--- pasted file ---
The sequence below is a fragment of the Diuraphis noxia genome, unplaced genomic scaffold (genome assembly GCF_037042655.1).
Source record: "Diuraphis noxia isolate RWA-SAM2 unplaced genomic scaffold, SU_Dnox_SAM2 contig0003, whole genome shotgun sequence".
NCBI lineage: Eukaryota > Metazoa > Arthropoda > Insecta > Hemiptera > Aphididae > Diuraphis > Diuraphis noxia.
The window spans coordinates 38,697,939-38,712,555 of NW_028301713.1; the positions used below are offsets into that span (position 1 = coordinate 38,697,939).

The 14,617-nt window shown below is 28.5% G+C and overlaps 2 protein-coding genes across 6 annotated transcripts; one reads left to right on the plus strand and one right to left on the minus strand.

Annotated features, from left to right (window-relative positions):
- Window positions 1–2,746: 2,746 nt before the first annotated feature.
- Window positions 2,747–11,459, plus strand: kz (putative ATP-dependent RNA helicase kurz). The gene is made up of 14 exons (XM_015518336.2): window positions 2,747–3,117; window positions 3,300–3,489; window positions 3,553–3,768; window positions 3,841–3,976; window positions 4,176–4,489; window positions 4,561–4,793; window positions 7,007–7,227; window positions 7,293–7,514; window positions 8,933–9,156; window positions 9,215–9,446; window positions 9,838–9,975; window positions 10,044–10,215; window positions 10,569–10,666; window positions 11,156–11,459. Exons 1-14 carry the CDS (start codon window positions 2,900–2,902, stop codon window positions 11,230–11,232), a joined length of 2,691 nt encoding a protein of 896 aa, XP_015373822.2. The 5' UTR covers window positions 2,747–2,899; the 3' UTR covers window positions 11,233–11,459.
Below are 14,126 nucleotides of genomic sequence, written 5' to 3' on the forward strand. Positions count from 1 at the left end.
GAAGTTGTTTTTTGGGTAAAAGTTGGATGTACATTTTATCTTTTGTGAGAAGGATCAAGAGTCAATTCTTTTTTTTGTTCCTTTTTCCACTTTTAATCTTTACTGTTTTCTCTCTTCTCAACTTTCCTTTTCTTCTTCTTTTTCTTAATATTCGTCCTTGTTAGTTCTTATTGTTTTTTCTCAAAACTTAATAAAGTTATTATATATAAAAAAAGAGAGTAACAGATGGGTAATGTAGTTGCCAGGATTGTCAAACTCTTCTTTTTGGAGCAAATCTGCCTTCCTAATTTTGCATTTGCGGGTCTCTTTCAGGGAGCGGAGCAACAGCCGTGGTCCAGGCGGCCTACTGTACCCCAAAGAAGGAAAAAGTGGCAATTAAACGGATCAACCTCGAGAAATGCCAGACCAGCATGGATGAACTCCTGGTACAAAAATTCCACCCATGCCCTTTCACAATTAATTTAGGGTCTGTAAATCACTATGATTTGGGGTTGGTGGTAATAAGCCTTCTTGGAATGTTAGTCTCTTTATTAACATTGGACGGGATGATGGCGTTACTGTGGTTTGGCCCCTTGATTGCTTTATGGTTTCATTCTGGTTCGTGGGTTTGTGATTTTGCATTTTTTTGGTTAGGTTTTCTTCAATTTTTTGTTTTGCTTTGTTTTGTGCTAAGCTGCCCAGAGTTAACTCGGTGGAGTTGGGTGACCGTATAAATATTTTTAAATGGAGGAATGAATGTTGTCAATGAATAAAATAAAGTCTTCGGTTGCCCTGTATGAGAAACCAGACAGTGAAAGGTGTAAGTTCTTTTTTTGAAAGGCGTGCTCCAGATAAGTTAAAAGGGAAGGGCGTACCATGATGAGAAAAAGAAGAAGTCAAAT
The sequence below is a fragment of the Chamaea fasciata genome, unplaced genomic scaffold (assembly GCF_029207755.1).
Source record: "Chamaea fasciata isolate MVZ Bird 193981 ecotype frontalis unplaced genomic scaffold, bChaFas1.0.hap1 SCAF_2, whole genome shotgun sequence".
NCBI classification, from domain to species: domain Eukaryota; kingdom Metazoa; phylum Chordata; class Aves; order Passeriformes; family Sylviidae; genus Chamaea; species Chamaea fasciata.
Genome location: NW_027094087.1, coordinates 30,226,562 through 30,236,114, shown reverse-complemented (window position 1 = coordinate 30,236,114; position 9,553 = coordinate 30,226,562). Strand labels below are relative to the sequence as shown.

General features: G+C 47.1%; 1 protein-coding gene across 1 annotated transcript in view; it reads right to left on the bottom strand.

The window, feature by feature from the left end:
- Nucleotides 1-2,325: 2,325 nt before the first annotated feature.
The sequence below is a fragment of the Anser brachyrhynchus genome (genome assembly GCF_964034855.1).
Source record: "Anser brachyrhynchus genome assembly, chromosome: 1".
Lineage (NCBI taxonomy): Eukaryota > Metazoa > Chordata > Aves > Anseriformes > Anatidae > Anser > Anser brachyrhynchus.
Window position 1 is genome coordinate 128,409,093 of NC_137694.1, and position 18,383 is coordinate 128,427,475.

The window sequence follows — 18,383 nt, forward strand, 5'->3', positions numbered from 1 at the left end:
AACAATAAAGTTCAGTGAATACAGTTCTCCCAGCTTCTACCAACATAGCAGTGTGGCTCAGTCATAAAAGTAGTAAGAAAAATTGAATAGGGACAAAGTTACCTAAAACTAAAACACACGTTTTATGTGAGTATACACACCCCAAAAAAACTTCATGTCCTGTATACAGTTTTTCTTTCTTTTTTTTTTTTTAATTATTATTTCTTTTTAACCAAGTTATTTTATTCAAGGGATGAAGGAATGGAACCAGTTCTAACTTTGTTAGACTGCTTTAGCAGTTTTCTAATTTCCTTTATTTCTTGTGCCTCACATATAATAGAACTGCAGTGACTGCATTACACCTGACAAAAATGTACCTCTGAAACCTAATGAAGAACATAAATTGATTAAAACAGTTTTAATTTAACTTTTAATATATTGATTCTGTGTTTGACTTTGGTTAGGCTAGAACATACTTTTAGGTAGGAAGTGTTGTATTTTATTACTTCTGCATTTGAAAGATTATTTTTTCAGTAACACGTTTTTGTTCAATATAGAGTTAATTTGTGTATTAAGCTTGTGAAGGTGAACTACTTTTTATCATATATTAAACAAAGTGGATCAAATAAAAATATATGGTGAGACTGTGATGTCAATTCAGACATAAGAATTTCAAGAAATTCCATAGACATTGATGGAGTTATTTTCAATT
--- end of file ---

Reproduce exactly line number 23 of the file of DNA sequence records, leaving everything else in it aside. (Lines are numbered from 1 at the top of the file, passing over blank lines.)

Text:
AACAATAAAGTTCAGTGAATACAGTTCTCCCAGCTTCTACCAACATAGCAGTGTGGCTCAGTCATAAAAGTAGTAAGAAAAATTGAATAGGGACAAAGTTACCTAAAACTAAAACACACGTTTTATGTGAGTATACACACCCCAAAAAAACTTCATGTCCTGTATACAGTTTTTCTTTCTTTTTTTTTTTTTAATTATTATTTCTTTTTAACCAAGTTATTTTATTCAAGGGATGAAGGAATGGAACCAGTTCTAACTTTGTTAGACTGCTTTAGCAGTTTTCTAATTTCCTTTATTTCTTGTGCCTCACATATAATAGAACTGCAGTGACTGCATTACACCTGACAAAAATGTACCTCTGAAACCTAATGAAGAACATAAATTGATTAAAACAGTTTTAATTTAACTTTTAATATATTGATTCTGTGTTTGACTTTGGTTAGGCTAGAACATACTTTTAGGTAGGAAGTGTTGTATTTTATTACTTCTGCATTTGAAAGATTATTTTTTCAGTAACACGTTTTTGTTCAATATAGAGTTAATTTGTGTATTAAGCTTGTGAAGGTGAACTACTTTTTATCATATATTAAACAAAGTGGATCAAATAAAAATATATGGTGAGACTGTGATGTCAATTCAGACATAAGAATTTCAAGAAATTCCATAGACATTGATGGAGTTATTTTCAATT